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Record SpeedsThe 78 rpm record speed was standardized by Victor for its spring motor phonograph in 1901. The 33-1/3 speed was created by J. P. Maxfield for the electrical recording system developed at Bell Labs in the early 1920s. The 45 rpm speed was created by RCA Victor for the 7-inch microgroove record in 1949.
The following selection is from "Before the Fine Groove and Stereo Record and Other Innovations ....." by Warren Rex Isom, Journal of the Audio Engineering Society, October/November 1977, Vol. 25, Number 10/11:
". . . One of the most important innovations in the record industry was the change of record speeds, in spite of the fact that generally speaking it matters little what the speed is; it is only important that it be the same and constant.
Back in the handcranked phonograph days when the same instrument was used for both recording and reproduction, what was recorded had to be reproduced at close to the same speed, otherwise, the difference between recorded and reproduced material would have been too great. However, within broad limits, the exact speed was unimportant. Several factors determined what the broad limits were. For better quality, the crank was turned at a comfortable speed, otherwise jerky motion resulted. This comfortable speed as found to be about heart-beat rate -- between 60 and 90 per minute. It is interesting to note that armies and bands match at this cadence. and speeds in this range are specified for handcranked farm equipment.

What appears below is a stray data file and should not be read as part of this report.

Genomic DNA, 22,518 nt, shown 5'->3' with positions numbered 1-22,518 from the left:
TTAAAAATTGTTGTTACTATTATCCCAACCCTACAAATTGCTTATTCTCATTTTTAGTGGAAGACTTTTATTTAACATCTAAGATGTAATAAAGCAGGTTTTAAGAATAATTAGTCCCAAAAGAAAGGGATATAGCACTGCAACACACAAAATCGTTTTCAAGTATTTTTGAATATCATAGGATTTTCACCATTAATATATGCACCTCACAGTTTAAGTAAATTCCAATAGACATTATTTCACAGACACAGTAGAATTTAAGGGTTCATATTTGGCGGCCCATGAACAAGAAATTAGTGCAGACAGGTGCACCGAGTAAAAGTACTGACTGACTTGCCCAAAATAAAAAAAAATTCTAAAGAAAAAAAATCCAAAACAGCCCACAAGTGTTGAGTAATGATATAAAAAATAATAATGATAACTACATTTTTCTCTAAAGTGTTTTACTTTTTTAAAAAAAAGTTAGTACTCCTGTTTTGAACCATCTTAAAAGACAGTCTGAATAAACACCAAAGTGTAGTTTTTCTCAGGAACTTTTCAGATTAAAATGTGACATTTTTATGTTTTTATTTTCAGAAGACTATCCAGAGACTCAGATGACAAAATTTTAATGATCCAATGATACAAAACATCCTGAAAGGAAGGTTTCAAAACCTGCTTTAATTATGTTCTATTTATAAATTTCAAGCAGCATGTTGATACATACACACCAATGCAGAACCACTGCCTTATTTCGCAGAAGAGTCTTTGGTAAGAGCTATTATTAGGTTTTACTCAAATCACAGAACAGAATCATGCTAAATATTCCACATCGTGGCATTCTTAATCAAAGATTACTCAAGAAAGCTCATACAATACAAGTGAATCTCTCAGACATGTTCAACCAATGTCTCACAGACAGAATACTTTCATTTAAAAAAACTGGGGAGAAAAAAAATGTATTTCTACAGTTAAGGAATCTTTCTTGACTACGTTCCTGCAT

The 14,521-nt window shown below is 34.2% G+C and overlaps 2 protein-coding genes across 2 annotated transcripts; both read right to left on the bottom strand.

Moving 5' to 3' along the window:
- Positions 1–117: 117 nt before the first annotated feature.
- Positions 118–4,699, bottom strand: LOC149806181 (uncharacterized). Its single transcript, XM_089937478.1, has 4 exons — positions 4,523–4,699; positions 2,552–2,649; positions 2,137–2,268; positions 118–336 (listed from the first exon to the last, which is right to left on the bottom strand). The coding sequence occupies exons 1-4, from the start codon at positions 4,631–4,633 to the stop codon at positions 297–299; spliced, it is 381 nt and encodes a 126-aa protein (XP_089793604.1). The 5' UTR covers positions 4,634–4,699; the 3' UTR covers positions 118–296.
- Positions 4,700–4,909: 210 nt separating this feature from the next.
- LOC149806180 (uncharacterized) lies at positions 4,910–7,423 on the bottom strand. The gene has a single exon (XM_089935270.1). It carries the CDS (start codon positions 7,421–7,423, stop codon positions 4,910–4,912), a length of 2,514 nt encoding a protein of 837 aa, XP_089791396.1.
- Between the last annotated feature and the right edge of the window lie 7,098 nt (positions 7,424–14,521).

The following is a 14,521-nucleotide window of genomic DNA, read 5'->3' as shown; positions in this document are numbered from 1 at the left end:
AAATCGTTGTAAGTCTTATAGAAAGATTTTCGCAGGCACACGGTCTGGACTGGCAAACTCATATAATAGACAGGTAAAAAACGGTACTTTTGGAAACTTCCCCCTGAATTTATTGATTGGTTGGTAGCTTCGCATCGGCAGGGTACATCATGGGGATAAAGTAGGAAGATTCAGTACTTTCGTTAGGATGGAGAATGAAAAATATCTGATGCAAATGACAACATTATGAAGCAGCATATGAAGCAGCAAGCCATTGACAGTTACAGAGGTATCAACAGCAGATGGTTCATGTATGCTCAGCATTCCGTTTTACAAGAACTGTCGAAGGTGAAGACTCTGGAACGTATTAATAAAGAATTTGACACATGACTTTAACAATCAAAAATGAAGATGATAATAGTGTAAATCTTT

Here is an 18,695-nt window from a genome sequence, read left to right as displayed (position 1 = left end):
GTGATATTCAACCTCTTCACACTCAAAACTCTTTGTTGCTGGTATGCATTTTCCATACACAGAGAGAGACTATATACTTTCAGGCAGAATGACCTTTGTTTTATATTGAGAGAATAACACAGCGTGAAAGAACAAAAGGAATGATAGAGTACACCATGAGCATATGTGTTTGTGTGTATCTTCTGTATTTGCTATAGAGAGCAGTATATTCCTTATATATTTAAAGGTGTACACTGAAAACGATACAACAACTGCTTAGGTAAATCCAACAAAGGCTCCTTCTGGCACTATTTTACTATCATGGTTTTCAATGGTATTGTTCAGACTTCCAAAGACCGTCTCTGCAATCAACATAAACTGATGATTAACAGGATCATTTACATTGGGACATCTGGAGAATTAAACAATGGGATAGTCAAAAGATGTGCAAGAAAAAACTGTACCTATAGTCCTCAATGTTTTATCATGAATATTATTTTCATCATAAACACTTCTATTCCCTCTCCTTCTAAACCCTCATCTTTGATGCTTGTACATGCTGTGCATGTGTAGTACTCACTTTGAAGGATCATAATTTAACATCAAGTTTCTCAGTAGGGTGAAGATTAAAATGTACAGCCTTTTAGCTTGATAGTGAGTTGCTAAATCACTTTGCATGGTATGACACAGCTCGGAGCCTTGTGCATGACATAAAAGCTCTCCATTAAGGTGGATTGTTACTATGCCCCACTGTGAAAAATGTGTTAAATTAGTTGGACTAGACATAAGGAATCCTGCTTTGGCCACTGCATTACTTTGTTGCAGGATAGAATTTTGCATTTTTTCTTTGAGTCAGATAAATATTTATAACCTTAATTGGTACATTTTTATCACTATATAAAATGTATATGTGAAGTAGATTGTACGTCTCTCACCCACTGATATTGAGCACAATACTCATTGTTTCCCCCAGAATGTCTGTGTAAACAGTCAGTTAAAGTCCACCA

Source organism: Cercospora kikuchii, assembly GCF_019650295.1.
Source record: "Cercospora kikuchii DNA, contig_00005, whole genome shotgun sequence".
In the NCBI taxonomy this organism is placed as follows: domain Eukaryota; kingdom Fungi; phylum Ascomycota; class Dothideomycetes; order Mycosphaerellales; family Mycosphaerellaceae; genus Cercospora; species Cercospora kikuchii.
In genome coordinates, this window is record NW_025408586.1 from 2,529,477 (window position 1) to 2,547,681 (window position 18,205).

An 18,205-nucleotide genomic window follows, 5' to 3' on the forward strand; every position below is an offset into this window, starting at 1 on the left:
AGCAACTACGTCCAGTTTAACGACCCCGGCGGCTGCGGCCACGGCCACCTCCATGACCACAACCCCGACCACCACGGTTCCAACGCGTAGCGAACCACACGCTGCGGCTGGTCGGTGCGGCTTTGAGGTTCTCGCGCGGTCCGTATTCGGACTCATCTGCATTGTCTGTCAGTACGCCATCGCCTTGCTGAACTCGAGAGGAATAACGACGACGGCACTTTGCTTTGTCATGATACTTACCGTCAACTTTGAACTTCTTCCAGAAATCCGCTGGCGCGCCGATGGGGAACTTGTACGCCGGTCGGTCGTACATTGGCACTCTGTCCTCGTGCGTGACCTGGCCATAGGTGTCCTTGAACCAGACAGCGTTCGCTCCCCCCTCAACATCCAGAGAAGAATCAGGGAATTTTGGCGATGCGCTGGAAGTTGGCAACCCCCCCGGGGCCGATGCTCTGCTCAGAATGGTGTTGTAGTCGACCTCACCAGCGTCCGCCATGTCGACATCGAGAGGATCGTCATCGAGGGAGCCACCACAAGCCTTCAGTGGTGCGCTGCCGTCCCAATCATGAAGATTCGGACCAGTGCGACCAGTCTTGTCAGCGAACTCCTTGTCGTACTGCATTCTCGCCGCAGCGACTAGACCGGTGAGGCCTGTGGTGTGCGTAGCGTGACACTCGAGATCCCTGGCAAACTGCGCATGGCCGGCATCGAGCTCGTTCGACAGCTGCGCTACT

Those who used handcranked phonographs soon learned that if they turned at a lower speed more time could be recorded on the record. but lower speeds gave bad sound. At higher speeds. the sound was better but the recording shorter. They also knew that larger records played longer than smaller records. The original cylinder records were large in diameter and almost impractical in size. Spring-wound motors were necessary before the cylinders could be reduced in size and operated at speeds first of 120 r/min and, later, at 160 r/min for good sound. These speeds were beyond the comfortable range for manual operation. It was soon found that speed is one of the variables of a record system specification. The other variables are the quality objectives, the quality of the recording materials, the size of the record, the length of play and the factor of cost or economics. Change one and all the others are affected.
With the wind-up phonographs that were used for reproduction only, it was desirable that the speed be about the same for all records, but it was not really important since the speed of the player was adjustable. The same situation existed with the first motor driven units -- the speed was manually adjusted until the sound was right for the listener.